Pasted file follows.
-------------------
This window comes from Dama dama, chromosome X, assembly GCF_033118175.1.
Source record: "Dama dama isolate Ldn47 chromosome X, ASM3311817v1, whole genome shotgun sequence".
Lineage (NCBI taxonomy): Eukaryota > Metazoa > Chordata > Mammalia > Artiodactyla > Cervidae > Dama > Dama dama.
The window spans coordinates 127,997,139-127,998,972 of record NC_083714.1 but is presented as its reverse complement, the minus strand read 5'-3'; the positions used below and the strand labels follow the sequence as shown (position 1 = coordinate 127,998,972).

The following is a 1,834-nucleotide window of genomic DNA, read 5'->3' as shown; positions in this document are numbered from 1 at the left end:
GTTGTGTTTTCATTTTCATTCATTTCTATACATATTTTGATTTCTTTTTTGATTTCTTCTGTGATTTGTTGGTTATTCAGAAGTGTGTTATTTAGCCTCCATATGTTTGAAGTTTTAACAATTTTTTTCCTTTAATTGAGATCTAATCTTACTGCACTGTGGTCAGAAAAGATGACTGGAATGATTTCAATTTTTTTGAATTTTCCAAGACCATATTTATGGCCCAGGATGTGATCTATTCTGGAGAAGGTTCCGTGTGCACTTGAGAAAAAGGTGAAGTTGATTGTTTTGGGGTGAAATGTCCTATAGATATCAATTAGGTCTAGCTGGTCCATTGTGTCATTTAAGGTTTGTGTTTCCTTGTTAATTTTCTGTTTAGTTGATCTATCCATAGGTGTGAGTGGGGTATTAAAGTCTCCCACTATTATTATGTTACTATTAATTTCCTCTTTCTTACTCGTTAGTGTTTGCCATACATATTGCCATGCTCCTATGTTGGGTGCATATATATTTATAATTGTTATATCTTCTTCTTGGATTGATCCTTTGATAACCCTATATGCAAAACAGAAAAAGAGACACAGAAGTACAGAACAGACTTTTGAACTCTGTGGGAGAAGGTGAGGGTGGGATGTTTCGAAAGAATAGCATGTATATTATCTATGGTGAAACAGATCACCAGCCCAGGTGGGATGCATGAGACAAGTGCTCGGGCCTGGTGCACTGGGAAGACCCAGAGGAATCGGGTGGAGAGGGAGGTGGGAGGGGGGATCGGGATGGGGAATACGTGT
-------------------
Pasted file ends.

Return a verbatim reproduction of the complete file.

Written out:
This window comes from Dama dama, chromosome X, assembly GCF_033118175.1.
Source record: "Dama dama isolate Ldn47 chromosome X, ASM3311817v1, whole genome shotgun sequence".
Lineage (NCBI taxonomy): Eukaryota > Metazoa > Chordata > Mammalia > Artiodactyla > Cervidae > Dama > Dama dama.
The window spans coordinates 127,997,139-127,998,972 of record NC_083714.1 but is presented as its reverse complement, the minus strand read 5'-3'; the positions used below and the strand labels follow the sequence as shown (position 1 = coordinate 127,998,972).

The following is a 1,834-nucleotide window of genomic DNA, read 5'->3' as shown; positions in this document are numbered from 1 at the left end:
GTTGTGTTTTCATTTTCATTCATTTCTATACATATTTTGATTTCTTTTTTGATTTCTTCTGTGATTTGTTGGTTATTCAGAAGTGTGTTATTTAGCCTCCATATGTTTGAAGTTTTAACAATTTTTTTCCTTTAATTGAGATCTAATCTTACTGCACTGTGGTCAGAAAAGATGACTGGAATGATTTCAATTTTTTTGAATTTTCCAAGACCATATTTATGGCCCAGGATGTGATCTATTCTGGAGAAGGTTCCGTGTGCACTTGAGAAAAAGGTGAAGTTGATTGTTTTGGGGTGAAATGTCCTATAGATATCAATTAGGTCTAGCTGGTCCATTGTGTCATTTAAGGTTTGTGTTTCCTTGTTAATTTTCTGTTTAGTTGATCTATCCATAGGTGTGAGTGGGGTATTAAAGTCTCCCACTATTATTATGTTACTATTAATTTCCTCTTTCTTACTCGTTAGTGTTTGCCATACATATTGCCATGCTCCTATGTTGGGTGCATATATATTTATAATTGTTATATCTTCTTCTTGGATTGATCCTTTGATAACCCTATATGCAAAACAGAAAAAGAGACACAGAAGTACAGAACAGACTTTTGAACTCTGTGGGAGAAGGTGAGGGTGGGATGTTTCGAAAGAATAGCATGTATATTATCTATGGTGAAACAGATCACCAGCCCAGGTGGGATGCATGAGACAAGTGCTCGGGCCTGGTGCACTGGGAAGACCCAGAGGAATCGGGTGGAGAGGGAGGTGGGAGGGGGGATCGGGATGGGGAATACGTGT